Inde journalists to strike on Budget day

Journalists at The Independent newspaper group have agreed to strike on Budget day over the poor pay of its permanent and freelance editorial staff.

The strike action, which will run from the early hours of the morning until 23.59, is expected to disrupt production of the following day’s newspaper.

The 24-hour walk out will involve journalists from the national daily and its sister publication, The Independent on Sunday.

Announcing the plan, the National Union of Journalists said talks would be held later in the week to try to avert the need for strike action.

It added that negotiations between member journalists and the Independent’s senior managers broke down, after the newspaper failed to improve a 2.5 per cent pay rise.

The Union’s general secretary, Jeremy Dear, slammed senior managers at Independent Newspapers for recently bragging about the newspaper’s success, without being able to reward its staff with better pay.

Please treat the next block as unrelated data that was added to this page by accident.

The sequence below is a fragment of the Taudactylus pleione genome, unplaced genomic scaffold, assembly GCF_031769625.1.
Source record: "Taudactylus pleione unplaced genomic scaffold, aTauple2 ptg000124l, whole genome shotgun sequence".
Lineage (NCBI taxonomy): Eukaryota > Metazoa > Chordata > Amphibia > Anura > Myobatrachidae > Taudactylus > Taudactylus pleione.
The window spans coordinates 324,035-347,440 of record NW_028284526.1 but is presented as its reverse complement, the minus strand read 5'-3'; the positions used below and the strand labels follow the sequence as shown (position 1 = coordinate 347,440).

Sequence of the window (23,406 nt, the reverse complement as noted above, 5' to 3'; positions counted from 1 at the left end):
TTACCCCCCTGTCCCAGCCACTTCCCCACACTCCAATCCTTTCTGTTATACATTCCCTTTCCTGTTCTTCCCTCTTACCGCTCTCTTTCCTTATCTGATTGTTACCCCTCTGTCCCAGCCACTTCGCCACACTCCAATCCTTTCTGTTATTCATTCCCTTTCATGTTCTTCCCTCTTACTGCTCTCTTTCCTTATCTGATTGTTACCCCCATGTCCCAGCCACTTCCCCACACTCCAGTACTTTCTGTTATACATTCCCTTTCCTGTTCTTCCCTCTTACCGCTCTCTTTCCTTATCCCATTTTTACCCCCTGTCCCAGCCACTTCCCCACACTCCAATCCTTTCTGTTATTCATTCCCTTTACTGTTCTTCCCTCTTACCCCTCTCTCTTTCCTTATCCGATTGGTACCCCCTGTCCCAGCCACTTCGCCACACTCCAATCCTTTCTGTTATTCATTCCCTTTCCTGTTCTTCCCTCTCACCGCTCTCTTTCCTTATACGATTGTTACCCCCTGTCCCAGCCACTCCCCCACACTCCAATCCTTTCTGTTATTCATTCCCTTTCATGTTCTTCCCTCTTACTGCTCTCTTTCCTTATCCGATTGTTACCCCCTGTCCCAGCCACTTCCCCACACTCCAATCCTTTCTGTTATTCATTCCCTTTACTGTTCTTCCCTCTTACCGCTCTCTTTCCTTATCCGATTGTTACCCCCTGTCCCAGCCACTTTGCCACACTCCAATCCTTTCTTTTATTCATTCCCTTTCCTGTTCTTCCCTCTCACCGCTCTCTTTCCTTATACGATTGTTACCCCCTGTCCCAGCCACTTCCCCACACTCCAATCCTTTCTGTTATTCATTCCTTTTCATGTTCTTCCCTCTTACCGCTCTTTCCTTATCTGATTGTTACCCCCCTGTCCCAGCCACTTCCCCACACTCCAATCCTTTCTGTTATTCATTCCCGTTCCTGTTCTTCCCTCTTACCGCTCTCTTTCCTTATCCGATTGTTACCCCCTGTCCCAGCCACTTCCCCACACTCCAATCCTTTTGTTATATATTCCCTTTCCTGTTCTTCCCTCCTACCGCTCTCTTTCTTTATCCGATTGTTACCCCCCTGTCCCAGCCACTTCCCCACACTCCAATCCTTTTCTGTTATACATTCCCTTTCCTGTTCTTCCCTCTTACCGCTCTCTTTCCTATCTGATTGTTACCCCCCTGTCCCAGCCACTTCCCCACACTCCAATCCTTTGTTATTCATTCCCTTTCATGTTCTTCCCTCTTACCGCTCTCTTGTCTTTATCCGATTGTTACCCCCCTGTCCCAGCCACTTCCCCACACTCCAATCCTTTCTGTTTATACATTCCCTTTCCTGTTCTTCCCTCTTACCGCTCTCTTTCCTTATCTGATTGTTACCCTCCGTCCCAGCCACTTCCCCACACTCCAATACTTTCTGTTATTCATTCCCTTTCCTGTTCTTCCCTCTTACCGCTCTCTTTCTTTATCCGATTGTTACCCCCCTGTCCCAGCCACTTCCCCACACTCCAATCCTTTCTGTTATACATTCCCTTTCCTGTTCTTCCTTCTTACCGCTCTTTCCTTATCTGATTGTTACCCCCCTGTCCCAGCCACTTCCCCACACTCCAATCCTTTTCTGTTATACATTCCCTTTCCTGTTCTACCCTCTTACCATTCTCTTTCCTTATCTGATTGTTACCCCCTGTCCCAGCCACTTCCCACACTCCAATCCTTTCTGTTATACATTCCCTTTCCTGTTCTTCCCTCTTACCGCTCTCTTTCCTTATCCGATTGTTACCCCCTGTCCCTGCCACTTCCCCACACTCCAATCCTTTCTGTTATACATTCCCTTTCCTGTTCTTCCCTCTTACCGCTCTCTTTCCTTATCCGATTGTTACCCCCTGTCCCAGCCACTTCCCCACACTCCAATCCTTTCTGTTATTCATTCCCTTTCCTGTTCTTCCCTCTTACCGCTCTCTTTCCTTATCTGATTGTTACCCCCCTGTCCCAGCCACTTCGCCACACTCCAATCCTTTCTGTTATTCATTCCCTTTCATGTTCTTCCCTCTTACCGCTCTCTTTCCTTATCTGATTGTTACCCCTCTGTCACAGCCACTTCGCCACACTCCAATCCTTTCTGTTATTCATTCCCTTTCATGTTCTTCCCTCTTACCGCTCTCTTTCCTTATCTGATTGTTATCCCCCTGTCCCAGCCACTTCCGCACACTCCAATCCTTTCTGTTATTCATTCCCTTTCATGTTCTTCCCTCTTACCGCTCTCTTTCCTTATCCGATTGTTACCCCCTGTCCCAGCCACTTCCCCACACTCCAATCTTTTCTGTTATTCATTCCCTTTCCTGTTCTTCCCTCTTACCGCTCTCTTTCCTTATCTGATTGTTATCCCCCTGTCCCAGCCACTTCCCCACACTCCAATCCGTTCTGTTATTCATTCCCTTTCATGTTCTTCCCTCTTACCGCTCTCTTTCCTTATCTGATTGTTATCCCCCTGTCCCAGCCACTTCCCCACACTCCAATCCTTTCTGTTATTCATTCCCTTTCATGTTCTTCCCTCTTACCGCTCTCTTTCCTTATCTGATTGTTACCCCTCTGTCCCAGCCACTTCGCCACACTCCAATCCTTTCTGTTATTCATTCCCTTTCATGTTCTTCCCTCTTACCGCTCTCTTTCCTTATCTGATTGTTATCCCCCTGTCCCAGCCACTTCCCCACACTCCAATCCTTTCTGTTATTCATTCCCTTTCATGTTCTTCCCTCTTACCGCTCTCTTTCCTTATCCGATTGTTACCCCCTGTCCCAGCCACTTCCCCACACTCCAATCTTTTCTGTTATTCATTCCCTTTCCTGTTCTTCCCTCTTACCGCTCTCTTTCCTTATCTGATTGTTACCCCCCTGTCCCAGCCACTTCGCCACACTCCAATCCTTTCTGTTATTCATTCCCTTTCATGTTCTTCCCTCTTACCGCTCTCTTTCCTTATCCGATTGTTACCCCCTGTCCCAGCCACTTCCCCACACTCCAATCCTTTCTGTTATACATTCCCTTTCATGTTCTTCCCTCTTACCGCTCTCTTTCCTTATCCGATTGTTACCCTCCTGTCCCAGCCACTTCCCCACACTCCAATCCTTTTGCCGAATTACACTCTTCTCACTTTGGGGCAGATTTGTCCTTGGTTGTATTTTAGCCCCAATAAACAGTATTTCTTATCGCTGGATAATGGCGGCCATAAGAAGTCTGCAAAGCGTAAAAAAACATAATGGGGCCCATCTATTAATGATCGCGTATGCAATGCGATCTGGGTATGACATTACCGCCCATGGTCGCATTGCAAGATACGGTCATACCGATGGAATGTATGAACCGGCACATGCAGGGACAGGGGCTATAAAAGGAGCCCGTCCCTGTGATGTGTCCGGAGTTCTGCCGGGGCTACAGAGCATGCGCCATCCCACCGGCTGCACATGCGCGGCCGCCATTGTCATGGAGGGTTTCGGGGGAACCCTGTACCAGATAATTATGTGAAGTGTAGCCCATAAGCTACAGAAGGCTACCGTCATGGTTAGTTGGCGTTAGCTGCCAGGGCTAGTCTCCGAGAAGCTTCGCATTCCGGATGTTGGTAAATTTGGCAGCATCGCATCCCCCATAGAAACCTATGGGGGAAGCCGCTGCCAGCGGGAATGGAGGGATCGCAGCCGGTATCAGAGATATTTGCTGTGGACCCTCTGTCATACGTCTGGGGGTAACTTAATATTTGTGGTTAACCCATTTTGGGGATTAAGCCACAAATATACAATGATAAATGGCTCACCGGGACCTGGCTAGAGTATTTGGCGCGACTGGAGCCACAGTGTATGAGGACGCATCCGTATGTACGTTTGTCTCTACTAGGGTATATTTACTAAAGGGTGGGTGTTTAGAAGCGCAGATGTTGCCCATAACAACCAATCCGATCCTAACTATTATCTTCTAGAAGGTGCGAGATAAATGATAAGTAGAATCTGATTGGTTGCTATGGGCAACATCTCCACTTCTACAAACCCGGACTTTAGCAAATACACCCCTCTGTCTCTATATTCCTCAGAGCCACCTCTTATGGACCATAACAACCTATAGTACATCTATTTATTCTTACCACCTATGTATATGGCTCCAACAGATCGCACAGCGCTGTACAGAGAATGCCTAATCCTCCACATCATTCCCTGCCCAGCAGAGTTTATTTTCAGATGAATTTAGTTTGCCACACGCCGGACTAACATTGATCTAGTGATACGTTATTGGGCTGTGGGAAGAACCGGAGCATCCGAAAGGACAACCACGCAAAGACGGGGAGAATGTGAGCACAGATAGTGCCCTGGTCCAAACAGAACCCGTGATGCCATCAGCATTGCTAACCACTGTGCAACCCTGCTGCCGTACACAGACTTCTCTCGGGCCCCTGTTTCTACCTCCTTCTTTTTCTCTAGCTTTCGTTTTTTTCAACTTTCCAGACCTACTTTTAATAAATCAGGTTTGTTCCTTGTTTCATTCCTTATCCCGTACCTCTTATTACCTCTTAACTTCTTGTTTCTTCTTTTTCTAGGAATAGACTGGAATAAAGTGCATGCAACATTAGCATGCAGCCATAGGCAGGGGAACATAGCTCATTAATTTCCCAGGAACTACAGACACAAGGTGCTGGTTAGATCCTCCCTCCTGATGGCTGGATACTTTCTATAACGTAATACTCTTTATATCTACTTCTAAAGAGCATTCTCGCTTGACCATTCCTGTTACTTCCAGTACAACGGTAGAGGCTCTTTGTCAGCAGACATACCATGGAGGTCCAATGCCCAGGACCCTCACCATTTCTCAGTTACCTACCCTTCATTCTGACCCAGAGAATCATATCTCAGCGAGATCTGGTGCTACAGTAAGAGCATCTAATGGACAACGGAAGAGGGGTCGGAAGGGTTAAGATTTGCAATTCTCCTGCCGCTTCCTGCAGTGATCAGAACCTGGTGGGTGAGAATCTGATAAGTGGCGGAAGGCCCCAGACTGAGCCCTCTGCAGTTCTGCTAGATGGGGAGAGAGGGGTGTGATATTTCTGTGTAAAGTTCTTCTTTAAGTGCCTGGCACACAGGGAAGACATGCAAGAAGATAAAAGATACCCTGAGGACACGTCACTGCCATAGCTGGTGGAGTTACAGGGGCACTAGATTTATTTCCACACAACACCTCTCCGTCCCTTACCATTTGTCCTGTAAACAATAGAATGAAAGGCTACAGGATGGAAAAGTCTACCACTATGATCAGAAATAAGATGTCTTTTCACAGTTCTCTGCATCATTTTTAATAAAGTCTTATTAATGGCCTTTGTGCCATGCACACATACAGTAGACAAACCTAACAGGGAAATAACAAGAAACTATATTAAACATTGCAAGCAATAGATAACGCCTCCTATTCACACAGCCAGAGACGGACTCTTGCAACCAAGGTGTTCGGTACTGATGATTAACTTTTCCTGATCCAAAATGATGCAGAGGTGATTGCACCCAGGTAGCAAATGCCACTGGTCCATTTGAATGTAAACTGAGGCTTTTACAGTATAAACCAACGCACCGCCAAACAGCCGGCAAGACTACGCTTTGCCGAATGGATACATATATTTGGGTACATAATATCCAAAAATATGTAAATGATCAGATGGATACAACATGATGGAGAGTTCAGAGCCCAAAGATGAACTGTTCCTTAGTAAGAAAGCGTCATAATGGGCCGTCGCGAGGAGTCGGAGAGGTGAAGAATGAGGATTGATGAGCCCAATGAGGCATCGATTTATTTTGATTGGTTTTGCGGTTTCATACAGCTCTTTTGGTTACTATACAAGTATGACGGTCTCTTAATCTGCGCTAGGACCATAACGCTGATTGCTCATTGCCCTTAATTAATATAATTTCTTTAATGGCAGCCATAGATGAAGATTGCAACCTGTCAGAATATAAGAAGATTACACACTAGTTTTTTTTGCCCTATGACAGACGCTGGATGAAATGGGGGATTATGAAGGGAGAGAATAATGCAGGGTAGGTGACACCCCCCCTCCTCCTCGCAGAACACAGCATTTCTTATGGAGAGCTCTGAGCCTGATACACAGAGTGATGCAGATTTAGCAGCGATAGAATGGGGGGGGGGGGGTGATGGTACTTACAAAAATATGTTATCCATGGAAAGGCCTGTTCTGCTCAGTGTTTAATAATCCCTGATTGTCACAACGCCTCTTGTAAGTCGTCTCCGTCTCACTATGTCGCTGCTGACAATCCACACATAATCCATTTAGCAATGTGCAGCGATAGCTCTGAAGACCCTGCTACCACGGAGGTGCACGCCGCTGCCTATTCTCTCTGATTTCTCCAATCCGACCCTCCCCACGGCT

“By voting for strike action journalists have made it clear they will not sit back and accept crumbs from the table whilst senior management are handsomely rewarded through generous bonuses or inflation-busting pay rises,” he said.

Those journalists most expected to strike lobbied the newspaper’s management for a pay rise of 5 per cent, which they claimed should be applied to all editorial staff, including freelance contributors.

John Toner, the NUJ’s freelance organsier, said his message to the managers is to continue negotiating with the Union about industry issues, such as pay, relevant to freelance journalists.

Speaking to Freelance UK, he said there are no plans “at this stage” to lobby other daily nationals into paying freelances the same rate as their permanent colleagues.

He refused to be drawn on why executives at Independent Newspapers fail to treat freelance staff as equals to the newspaper’s full-time journalists.

In a statement, the NUJ said it remained committed to finding a “negotiated solution,” but warned a strike is imminent, if the pay dispute is not resolved through further talks.

It added, “If the papers are a success it is in large part down to the hard work and professionalism of the editorial staff and it is time their contribution was recognised”.

Aside from low pay rates, freelance contributors to the Independent titles also contend with its broad licence for re-use of submissions, which is non-negotiable.



 

16th March 2006

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